On 9 August, a market and a bus full of school children was bombed killing 46 people and leaving 100 casualties. Most of the dead were boys under the age of 13 years old. Later in the month at least 22 children and four women were killed by an airstrike as they fled a previous attack the day before.
 
Aid agencies are finding it difficult to help people because of the fighting and blocked roads. Damage to water and sanitation infrastructure in Hudaydah and other parts of the country is denying thousands of people access to water, and increasing the threat of a third cholera wave.
 
Oxfam has been in Yemen since 1983. Since 2015, Oxfam has reached more than 2.8 million people in nine governorates of Yemen, providing water and sanitation services – including as part of a cholera response to prevent and contain the disease. Oxfam is also trucking water as well as providing cash assistance and food vouchers.
 
ENDS
 
Spokespeople are available in the region and in Ireland.
 
For more information or to arrange an interview please contact: 
 
REPUBLIC OF IRELAND: Alice Dawson-Lyons, Oxfam Ireland, on +353 (0) 83 198 1869 / alice.dawsonlyons@oxfam.org
 
NORTHERN IRELAND: Phillip Graham on 0044 (0) 7841 102535 / phillip.graham@oxfamireland.org
 
NOTES TO EDITORS: 
 
The figures collated by the UN’s civilian impact monitoring department come from open sources and have not been verified. They are collected on a daily basis and shared with UN agencies and NGOs. 
 
A recent joint UN Development Programme Early Recovery Assessment showed how life has deteriorated for people across the board in last three years of the conflict, people are becoming poorer, many have lost incomes and are reliant on casual labour or aid, many cannot afford to buy food, and face difficulties accessing food, water, health and education.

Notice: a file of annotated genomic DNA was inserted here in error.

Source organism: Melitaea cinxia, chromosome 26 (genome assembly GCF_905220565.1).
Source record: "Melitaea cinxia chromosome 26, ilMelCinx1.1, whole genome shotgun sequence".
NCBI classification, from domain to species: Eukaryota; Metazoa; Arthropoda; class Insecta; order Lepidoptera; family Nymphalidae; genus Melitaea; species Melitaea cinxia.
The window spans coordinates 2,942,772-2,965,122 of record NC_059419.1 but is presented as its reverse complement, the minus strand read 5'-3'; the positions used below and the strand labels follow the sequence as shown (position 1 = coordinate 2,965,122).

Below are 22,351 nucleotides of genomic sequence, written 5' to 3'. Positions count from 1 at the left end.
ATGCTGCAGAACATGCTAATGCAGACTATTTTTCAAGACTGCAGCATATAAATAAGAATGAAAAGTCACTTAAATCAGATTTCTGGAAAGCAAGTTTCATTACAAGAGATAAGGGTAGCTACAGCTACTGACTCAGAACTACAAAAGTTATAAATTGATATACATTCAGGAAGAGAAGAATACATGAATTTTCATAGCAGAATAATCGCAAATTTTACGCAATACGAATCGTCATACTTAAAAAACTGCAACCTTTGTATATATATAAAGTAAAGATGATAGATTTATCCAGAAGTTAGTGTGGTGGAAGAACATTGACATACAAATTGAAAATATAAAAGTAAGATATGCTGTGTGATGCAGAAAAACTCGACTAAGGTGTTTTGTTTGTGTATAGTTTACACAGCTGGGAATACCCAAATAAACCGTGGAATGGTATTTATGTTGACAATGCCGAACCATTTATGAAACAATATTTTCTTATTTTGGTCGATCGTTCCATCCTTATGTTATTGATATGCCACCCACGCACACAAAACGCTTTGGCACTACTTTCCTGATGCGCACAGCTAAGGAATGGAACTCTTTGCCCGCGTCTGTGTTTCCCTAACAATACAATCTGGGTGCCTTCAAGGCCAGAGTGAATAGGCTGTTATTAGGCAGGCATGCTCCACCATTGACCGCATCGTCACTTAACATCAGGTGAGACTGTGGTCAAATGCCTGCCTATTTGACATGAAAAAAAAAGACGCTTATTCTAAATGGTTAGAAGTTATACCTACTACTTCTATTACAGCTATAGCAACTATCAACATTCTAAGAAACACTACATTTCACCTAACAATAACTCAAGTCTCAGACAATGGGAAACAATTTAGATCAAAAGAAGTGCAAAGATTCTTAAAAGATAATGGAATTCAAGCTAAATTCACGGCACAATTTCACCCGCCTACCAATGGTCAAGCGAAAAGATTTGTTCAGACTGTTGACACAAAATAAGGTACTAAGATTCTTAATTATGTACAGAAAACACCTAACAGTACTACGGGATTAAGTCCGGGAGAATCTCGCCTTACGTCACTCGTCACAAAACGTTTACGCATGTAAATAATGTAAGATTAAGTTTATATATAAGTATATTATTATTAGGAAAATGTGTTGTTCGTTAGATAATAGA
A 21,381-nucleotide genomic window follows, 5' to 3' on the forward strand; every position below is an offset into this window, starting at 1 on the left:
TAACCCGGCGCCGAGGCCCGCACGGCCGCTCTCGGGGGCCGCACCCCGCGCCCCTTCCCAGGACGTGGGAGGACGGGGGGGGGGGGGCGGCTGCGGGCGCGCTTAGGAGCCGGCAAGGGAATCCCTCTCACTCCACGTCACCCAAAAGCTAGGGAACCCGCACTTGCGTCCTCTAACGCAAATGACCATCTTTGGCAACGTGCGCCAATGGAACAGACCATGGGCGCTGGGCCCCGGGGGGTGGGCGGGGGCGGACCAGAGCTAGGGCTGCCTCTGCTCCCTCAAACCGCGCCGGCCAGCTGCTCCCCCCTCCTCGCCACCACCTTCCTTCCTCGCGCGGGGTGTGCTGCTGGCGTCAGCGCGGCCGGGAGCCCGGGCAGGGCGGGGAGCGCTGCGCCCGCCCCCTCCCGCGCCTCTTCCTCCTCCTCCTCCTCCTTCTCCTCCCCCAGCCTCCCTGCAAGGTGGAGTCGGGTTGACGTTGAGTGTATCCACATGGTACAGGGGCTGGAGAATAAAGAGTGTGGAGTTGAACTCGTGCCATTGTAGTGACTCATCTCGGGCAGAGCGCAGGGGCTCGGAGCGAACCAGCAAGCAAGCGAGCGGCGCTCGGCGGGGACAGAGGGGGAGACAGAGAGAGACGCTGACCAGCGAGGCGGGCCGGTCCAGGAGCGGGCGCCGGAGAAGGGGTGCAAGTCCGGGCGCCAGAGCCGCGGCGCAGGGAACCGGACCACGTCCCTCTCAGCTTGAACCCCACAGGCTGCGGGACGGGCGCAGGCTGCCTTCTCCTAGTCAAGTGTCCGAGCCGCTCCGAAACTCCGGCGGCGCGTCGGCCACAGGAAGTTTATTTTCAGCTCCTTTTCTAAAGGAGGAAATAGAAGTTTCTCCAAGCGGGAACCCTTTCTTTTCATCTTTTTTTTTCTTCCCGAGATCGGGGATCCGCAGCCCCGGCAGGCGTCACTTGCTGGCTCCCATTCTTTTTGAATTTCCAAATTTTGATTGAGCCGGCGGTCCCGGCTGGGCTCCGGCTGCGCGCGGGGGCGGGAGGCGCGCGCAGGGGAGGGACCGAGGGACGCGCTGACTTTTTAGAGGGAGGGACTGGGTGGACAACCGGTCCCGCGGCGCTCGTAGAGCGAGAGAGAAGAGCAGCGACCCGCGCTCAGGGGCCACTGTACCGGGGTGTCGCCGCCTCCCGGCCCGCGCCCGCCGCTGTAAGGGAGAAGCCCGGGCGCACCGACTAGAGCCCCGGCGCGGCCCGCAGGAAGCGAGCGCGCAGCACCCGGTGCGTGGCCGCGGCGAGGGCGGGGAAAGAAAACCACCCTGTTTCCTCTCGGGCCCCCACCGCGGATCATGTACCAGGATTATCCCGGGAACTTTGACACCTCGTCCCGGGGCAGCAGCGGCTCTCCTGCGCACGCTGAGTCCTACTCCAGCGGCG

Last week’s UN Group of Experts report shows a pattern of violations and potential war crimes committed against civilians by Saudi Arabia and the United Arab Emirates, and by the Houthis over the last three years, including a punishing air and naval blockade, attacks on residential areas, schools and medical facilities, and arbitrary arrests.
 

 

The world has turned its back on South Sudan

Oxfam has been working in South Sudan for over 30 years. Since 2017, we have been responding to a deepening emergency, reaching over 500,000 people across South Sudan with life-saving aid. We also implement long-term development projects to advance gender justice and support people to build resilient livelihoods to help beat poverty now and into the future. In this blog, Chief Executive of Oxfam Ireland, Jim Clarken, reflects on his recent trip there.

South Sudan - A Country in Crisis

South Sudan is a country in crisis – a country on the brink of what could well become the world’s worst humanitarian disaster. Yet tragically, for the people of this young nation, their ongoing plight has failed to make the headlines.

For more than four years, the people of South Sudan have been caught up in a brutal civil war. The violence has had a devastating impact on the country’s citizens, millions of whom are suffering from extreme hunger as a result.